In the first part of a two-part article Brian Dougherty, field agricultural engineer for Iowa State University-Extension and Outreach, discusses how heat stress and lack of fresh air can cause bunching behavior in dairy cattle. He also provides solutions.
Cows in freestall barns sometimes congregate in one part of a barn despite the availability of free space. Youngstock in group housing and cattle in lots or pastures also may exhibit the behavior. It’s often difficult to determine what’s causing cattle to bunch and what can be done to prevent it.
The simple answer is that it's a natural response to stress and that alleviating the stress will help prevent bunching. Stressful conditions can result in a herding instinct causing cattle to bunch even though it may be in a less comfortable area of the barn and result in more stress. Attempts to disperse the group are likely to fail and may cause additional stress. The underlying issue causing the stress must be addressed to prevent bunching.
Bunching is thought to be caused by one or more of four interrelated issues – heat stress, biting flies, lack of fresh air and light avoidance. Management strategies must be implemented to minimize the frequency of cattle bunching. If they favor one area more than another try to determine why. Then extend that benefit to other areas of the barn, lot or pasture.
Watch the cattle and ask yourself a series of questions. ‘When and where does the bunching occur?’ ‘Is there a noticeable timing or location pattern or is it more random?’ Once you have a general sense of the behavior, answering more specific questions can help pinpoint the cause and point toward potential solutions.
Heat stress is a common culprit of cattle bunching. If bunching occurs during hot weather less air will move through the group of animals. That will make them even more susceptible to heat stress. Assess the barn conditions. Do cows bunch more as temperature or the temperature-humidity index increases? Do they disperse once the temperature decreases to a certain point? If the answer to either question is yes, heat stress is likely playing a role in bunching behavior.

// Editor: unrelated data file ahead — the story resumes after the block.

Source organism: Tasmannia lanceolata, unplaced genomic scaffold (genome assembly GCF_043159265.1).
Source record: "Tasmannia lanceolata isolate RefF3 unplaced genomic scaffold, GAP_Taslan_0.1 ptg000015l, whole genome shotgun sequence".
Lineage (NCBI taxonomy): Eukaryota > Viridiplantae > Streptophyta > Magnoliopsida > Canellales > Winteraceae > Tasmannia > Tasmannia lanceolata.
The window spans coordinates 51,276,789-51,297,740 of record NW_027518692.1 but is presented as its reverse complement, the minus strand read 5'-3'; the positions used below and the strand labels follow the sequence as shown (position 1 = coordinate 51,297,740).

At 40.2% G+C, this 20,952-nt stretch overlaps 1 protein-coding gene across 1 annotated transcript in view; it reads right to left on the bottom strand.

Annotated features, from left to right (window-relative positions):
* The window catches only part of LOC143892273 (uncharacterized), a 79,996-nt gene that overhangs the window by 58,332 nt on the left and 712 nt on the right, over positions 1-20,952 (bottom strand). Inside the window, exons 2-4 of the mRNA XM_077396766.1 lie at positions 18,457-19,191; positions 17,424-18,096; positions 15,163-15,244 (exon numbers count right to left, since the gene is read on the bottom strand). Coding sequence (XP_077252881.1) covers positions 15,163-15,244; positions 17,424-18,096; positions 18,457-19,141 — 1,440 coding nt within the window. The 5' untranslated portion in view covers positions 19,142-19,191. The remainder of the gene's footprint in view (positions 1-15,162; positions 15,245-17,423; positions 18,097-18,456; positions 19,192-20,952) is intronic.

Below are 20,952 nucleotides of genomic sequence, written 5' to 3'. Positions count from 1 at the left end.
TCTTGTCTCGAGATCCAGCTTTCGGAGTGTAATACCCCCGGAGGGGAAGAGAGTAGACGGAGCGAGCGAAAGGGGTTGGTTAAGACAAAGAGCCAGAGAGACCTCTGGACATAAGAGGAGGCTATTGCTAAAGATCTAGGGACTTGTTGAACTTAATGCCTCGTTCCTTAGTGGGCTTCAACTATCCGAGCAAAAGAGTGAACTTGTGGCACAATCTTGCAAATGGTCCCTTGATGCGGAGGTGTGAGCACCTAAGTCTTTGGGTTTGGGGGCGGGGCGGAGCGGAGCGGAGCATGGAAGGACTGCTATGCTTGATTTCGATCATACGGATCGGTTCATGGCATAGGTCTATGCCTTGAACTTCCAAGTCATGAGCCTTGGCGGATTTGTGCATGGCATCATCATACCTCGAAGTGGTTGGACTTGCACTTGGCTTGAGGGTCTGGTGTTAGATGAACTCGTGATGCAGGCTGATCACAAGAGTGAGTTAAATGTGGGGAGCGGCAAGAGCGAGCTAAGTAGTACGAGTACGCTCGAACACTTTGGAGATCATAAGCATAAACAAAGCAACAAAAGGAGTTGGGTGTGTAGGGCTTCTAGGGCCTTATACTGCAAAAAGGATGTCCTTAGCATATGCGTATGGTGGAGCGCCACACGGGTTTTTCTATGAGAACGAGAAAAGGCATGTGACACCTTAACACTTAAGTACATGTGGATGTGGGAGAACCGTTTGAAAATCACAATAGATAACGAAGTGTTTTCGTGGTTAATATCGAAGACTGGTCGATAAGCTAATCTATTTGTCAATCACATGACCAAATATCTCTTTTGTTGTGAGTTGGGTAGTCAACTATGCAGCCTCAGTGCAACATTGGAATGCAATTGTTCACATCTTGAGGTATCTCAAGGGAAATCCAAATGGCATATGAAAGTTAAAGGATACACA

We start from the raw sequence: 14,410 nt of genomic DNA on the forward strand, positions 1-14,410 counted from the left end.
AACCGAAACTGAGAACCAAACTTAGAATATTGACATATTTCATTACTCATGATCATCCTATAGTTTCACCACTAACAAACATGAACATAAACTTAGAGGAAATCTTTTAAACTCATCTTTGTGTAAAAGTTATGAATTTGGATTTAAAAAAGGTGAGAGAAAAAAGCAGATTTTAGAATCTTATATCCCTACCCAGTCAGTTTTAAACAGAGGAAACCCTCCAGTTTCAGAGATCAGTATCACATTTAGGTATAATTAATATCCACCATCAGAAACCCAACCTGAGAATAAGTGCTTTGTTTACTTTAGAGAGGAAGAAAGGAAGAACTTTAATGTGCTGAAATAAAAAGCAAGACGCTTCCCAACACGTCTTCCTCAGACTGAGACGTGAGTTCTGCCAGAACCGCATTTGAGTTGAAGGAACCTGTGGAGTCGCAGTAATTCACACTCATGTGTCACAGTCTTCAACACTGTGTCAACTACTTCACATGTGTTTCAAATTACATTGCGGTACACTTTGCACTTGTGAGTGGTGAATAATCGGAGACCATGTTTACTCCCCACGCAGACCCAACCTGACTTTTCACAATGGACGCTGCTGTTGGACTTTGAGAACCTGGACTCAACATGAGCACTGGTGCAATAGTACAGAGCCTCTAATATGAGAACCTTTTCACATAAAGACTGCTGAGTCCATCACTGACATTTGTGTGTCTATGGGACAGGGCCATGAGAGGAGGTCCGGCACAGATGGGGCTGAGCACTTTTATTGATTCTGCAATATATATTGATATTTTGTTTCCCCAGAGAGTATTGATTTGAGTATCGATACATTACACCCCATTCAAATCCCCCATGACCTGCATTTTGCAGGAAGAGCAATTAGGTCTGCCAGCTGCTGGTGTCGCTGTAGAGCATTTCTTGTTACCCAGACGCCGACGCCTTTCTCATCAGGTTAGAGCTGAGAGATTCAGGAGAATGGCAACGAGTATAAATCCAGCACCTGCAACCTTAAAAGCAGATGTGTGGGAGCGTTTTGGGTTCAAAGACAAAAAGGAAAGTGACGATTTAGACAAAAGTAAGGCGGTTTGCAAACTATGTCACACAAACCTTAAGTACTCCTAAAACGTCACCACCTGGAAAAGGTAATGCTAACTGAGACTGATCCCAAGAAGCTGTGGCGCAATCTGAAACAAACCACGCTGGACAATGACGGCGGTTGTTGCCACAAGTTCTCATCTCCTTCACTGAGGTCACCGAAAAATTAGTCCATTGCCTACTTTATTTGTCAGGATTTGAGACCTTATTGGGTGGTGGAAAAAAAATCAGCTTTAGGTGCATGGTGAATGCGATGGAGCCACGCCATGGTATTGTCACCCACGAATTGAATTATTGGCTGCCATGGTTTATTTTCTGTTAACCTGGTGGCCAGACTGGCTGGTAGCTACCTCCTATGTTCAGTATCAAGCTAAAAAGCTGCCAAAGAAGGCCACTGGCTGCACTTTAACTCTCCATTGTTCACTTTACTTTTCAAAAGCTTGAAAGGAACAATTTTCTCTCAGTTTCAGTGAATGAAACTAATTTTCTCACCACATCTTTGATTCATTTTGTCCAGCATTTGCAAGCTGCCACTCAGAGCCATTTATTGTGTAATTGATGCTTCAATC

Solutions – To improve cow cooling in freestall barns address critical areas where heat stress occurs. At a minimum fans must be located and spaced to provide adequate airspeed to sufficiently cool cows in both their resting area and the holding area.
In the cow resting area aim for a minimum airspeed of 200 feet per minute or 2.25 mph at head height as the cows are laying down. Take measurements in several locations and identify dead spots or areas with poor airflow. They typically occur near crossover alleys, divider walls and other obstructions. Wind speed, temperature, humidity and other measurements can be made with handheld devices, generally starting at a cost of about $150. Check with an Extension service, veterinarian or agribusiness representative to see if they provide devices or assistance.
If recirculation fans are used they should be spaced 24 feet to 30 feet apart over every row of stalls. They should be angled downward to point toward the stall surface underneath the next fan in the row. Additional fans can be located to address areas with low airspeed. Large-diameter recirculation fans – 72 inches – can be spaced as much as 40 feet apart. They should have louvers to help distribute air more evenly across the stall surface.
Dirty fans can lose as much as 40 percent of their airflow capacity. Make sure fans are clean and well maintained and that drive belts are tight to ensure maximum airflow. That’s especially important in mechanically ventilated barns where airflow is provided by fans.
Providing cooling in the holding area is critical for heat-stress abatement. Cows undergoing heat stress in the holding area may have difficulty cooling later on and may exhibit bunching as a result. Limit time spent in the holding area and provide sufficient fan capacity.